Addressing a case concerning sexual harassment, the Supreme Court (SC) ruled that harassment in any shape within the workplace is a grave matter, and therefore, demands serious consideration. Calling such behaviours humiliating, the court invalidated a previous decision by the Gauhati High Court that had overturned a penalty order to withhold 50 per cent of the pension of a former employee of the Service Selection Board.
This penalty was imposed in response to a sexual- harassment case filed by a female subordinate.
The SC emphasised that the perpetrator should not be permitted to evade legal consequences, as these behaviours cause distress to victims of sexual harassment, especially when the wrongdoer remains unpunished or faces only a minor penalty.
The SC made these remarks when it granted the Central government’s appeal against the 2019 high court judgment that reinstated full pension for the retired SSB officer, Dilip Paul.
Paul had served as an area organiser in Rangiya, Assam, from September 2006 to May 2012. He was accused of sexually harassing a female employee who worked as a field assistant under his supervision.
At first, the victim filed a complaint with the inspector general at Frontier Headquarters, Gauhati, alleging sexual harassment by Paul.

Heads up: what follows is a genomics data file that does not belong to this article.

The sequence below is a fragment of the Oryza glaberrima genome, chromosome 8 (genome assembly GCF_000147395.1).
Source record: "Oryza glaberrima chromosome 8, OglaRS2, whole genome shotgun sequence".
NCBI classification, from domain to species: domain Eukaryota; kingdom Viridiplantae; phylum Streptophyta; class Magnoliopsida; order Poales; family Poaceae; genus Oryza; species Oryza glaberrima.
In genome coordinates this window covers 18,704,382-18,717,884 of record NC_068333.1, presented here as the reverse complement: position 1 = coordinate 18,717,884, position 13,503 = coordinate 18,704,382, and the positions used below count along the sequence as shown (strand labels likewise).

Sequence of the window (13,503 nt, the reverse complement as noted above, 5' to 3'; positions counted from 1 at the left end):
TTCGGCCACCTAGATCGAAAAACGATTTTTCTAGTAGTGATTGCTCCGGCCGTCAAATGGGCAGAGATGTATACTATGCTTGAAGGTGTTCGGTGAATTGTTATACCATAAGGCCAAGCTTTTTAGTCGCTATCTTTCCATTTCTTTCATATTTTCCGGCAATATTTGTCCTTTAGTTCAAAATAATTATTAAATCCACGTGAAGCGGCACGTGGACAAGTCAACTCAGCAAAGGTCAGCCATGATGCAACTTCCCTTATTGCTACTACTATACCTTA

The panel consisting chief Justice D Y Chandrachud, Justices J B Pardiwala, and Manoj Misra noted that sexual harassment is a widespread and ingrained issue, affecting societies globally, including India.
Hence, Paul faced a penalty order withholding 50 per cent of his pension indefinitely as a result of disciplinary proceedings initiated in response to allegations of sexual harassment.
While reinstating the penalty imposed on Paul by the disciplinary authority, the bench made it clear that the Centre should not attempt to recover any of the amounts already disbursed to the respondent.
The panel also addressed the Visakha ruling and the subsequent instructions provided by the Supreme Court to handle cases of sexual harassment efficiently.